RE>vectors with mma

*To*: mathgroup <mathgroup at yoda.physics.unc.edu>*Subject*: RE>vectors with mma*From*: Roberto Sierra <73557.2101 at compuserve.com>*Date*: 26 Oct 92 09:35:06 EST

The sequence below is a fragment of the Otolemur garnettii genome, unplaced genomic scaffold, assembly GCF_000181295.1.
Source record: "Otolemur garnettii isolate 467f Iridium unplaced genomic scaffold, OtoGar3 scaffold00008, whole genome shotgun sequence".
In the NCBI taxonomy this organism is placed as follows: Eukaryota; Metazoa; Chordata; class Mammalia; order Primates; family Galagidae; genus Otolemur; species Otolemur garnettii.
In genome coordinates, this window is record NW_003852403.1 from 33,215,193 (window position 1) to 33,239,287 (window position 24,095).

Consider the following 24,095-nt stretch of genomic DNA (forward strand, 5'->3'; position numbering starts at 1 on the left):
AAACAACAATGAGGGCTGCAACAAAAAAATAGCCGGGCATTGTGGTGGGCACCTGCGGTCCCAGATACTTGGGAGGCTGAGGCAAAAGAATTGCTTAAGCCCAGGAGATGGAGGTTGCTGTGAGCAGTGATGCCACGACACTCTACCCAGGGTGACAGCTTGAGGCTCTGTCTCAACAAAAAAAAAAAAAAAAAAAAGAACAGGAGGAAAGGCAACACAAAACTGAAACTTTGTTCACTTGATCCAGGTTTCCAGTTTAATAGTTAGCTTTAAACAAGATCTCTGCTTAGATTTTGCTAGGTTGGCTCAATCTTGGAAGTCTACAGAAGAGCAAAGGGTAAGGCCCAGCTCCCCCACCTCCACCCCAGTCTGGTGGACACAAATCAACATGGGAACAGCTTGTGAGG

Reply to: RE>vectors with mma This is in response to Simon Benninga's query about numerical vectors for financial problems... > I'm trying to write a small program to do portfolio problems in > finance. I want to both manipulate numbers and do analytics. > Here's part of the program: > > Clear[S,X,Y,x,n,ER,ERp,Varp,Var,V] > n=4; > X=Array[x,n]; (* portfolio proportions *) > Y=Array[ER,n]; (* vector of expected asset returns *) > S=Array[V,{n,n}]; (* variance/covariance matrix *) > ERp=X.Y; (* expected portfolio return *) > Varp=X.S.X; (* portfolio variance *) > D[ERp,x[1]] > D[Varp,x[1]] > > This program produces the correct output: I.e., the last two > lines produce the derviative of ERp wrt x[1] and the derivative > of Varp wrt x[1]. > > Now suppose I try to put numerical values in for X, Y, and S. > For instance, the next cell of this program has the following: > > Y={6,7,8,9}; > S = {{10,2,4,5},{2,20,4,1},{4,4,40,10},{5,1,10,60}}; > X = {0.4919379941,0.2998194609,0.1116229845,0.0966195605}; > ERp > > I would have thought that this cell should produce a numerical > answer. However, it only produces the following: > > ER[1] x[1] + ER[2] x[2] + ER[3] x[3] + ER[4] x[4] > > Can anyone tell me what I'm doing wrong? The problem you're experiencing trips up many folks new to Mathematica and relates to the difference between immediate and delayed evaluation of function definitions. When the line ERp = X.Y; is executed, X and Y have been defined in terms of other symbols, therefore those symbols are substituted *in place* of X and Y during evaluation. You could have equivalently typed the following -- it's the first transform- ation that Mathematica will apply anyway: ERp = ER[1] x[1] + ER[2] x[2] + ER[3] x[3] + ER[4] x[4] While this is correct, per se, you'll notice that X and Y aren't mentioned at all -- this means that Mathematica won't be able to reduce things if the definitions of X and Y change later on -- the evaluation has already been performed, and the 'rules' for performing the calculation have been lost. The 'proper' way to go about defining ERp and Varp is using a delayed definition, which is done using the ':=' operator. Here's how I'd do it (read sections 2.3 and 2.4 of the MMA book, 2nd edition, for more background on how all of this stuff works, I'm also checking that the arguments are vectors and matrices): ERp[ x_?VectorQ, y_?VectorQ ] := x.y (* expected portfolio return *) Varp[ x_?VectorQ, s_?MatrixQ ] := x.s.x (* portfolio variance *) By doing things this way, different values of x and x can be plugged through the calculations at different points, and they don't need to be named x and y, either (I changed the arguments to lowercase to follow convention -- variables tend to be in lowercase, while functions tend to be capitalized). Here's how you'd perform the symbolic calculations you tried out: n=4; X=Array[x,n]; (* portfolio proportions *) Y=Array[ER,n]; (* vector of expected asset returns *) S=Array[V,{n,n}]; (* variance/covariance matrix *) D[ERp[X,Y],x[1]] (* Note the syntax arguments must be *) D[Varp[X,S],x[1]] (* supplied to ERp, as in ERp[X,Y]. *) Now you can redefine X, Y and S and perform a new set of calculations, or supply anything you wish to ERp and Varp. Here's how you'd do the numerical calculations, which will wipe out the X, Y and S values from before: Y = {6,7,8,9}; S = {{10,2,4,5},{2,20,4,1},{4,4,40,10},{5,1,10,60}}; X = {0.4919379941,0.2998194609,0.1116229845,0.0966195605}; ERp[X,Y] (* Should evaluate to 6.81292 *) Varp[X,S] (* Should evaluate to 7.32231 *) While we're on the subject, there's an alternative way to do the same thing using the '/.' operator, which allows one to evaluate expressions using temporary values which are substituted in during evaluation but not 'bound' to the expression in any way. Here's how to do it: ERp = X.Y; (* Define ERp operation *) Varp = X.S.X; (* Define Varp operation *) Note that this tells MMA how to evaluate ERp and Varp in terms of X, Y and S, but doesn't plug in specific values for X, Y and S. Now we can plug in symbolic values: ERp /. {X->Array[x,4], Y->Array[ER,4], S->Array[V,{4,4}]} D[%,x[1]] Varp /. {X->Array[x,4], Y->Array[ER,4], S->Array[V,{4,4}]} D[%,x[1]] Here's we plug in numerical values: Yvect = {6,7,8,9} Svect = {{10,2,4,5},{2,20,4,1},{4,4,40,10},{5,1,10,60}} Xvect = {0.4919379941,0.2998194609,0.1116229845,0.0966195605} ERp /. {X->Xvect, Y->Yvect, S->Svect} Varp /. {X->Xvect, Y->Yvect, S->Svect} What's great about this technique is that the original definitions for ERp and Varp haven't changed -- the 'operations' are intact and can be reapplied endlessly: ERp (* still equals X.Y *) Varp (* still equals X.S.X *) Obviously, there's more typing using this form, and it's a bit dangerous since you have to make sure not to set values for X, Y or S that will change how ERp and Varp are reduced. The functional form, which requires *arguments* to ERp and Varp, might make more sense. Hope this helps, \\|// - - o o J roberto sierra O tempered microdesigns \_/ 73557.2101 at compuserve.com "Information gladly given, but safety requires avoiding unnecessary conversation." -- MUNI

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